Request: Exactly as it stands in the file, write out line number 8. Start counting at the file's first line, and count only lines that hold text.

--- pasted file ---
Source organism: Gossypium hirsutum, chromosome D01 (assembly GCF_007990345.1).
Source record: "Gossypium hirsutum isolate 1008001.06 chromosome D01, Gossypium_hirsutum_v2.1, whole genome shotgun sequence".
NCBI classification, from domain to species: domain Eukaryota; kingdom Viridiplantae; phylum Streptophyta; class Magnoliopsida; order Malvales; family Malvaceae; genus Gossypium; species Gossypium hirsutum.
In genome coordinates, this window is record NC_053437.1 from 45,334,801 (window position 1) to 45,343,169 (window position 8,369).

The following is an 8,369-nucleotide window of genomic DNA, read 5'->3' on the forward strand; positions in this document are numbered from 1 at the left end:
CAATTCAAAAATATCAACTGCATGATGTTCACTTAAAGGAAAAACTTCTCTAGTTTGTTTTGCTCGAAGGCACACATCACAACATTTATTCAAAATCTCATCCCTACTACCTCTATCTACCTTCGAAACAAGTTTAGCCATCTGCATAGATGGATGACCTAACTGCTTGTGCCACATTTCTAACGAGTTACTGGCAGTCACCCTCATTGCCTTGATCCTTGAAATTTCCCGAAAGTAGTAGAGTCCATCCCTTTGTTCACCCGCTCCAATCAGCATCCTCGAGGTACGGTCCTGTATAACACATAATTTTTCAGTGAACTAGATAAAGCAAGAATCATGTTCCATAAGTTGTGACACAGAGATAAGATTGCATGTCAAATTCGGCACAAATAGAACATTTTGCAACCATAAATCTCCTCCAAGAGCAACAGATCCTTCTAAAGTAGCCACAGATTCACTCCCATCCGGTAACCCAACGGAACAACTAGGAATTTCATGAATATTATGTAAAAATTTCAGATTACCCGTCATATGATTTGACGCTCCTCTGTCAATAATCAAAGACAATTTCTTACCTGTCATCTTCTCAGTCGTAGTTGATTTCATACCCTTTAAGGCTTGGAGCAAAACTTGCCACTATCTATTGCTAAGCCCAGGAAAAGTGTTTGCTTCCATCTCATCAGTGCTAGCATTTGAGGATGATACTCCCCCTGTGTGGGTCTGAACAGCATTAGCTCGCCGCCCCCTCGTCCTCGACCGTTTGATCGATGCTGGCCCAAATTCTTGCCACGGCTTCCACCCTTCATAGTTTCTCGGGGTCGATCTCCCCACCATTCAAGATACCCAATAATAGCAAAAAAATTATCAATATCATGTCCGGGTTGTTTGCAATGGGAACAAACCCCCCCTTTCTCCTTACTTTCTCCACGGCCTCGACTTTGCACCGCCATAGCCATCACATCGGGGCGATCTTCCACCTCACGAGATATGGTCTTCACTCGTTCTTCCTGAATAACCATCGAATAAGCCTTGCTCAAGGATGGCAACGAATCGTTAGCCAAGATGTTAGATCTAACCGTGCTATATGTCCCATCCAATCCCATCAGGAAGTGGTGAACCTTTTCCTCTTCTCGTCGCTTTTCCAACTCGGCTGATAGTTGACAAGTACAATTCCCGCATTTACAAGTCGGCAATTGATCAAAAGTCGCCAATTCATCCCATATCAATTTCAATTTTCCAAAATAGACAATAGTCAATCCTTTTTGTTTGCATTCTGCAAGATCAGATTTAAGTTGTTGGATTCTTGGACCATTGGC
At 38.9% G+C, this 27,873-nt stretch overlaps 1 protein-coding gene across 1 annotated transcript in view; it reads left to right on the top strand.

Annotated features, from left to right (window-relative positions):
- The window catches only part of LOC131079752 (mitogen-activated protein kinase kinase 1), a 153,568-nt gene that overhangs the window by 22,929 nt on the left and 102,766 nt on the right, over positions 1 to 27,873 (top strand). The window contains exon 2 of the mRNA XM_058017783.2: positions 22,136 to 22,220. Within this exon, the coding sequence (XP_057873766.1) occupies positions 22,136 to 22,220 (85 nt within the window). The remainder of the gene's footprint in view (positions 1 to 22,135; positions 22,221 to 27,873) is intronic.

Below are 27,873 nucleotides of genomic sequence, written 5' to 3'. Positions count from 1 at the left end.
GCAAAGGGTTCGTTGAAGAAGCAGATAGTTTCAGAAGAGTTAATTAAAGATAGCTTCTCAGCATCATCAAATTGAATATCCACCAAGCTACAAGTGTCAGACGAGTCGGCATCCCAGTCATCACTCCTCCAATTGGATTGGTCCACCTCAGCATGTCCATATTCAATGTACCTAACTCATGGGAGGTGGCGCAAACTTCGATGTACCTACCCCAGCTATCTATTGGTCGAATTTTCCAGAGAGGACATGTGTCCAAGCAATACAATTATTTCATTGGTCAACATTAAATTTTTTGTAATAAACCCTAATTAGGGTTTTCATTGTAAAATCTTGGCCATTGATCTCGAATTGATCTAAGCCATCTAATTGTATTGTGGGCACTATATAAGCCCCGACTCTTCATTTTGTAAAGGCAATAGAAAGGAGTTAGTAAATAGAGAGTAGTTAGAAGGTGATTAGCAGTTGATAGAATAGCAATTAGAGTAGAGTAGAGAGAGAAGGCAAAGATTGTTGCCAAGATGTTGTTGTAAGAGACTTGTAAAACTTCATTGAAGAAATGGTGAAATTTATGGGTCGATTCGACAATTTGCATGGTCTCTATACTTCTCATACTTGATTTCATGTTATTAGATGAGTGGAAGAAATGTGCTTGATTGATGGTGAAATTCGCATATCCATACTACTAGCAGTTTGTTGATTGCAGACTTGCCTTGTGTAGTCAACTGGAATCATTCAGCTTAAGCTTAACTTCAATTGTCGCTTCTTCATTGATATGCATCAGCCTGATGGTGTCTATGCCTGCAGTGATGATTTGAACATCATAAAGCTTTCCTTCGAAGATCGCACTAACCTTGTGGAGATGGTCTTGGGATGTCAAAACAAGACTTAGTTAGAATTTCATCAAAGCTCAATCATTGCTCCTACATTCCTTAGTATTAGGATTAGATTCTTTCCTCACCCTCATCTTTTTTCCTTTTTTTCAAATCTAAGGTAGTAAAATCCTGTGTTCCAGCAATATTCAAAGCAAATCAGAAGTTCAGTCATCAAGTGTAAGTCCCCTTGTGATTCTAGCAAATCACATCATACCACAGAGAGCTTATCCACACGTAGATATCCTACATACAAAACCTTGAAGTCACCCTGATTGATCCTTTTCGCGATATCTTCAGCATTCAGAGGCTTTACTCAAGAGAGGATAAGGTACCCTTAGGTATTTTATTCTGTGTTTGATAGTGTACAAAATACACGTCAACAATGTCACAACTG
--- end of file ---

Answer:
Annotated features, from left to right (window-relative positions):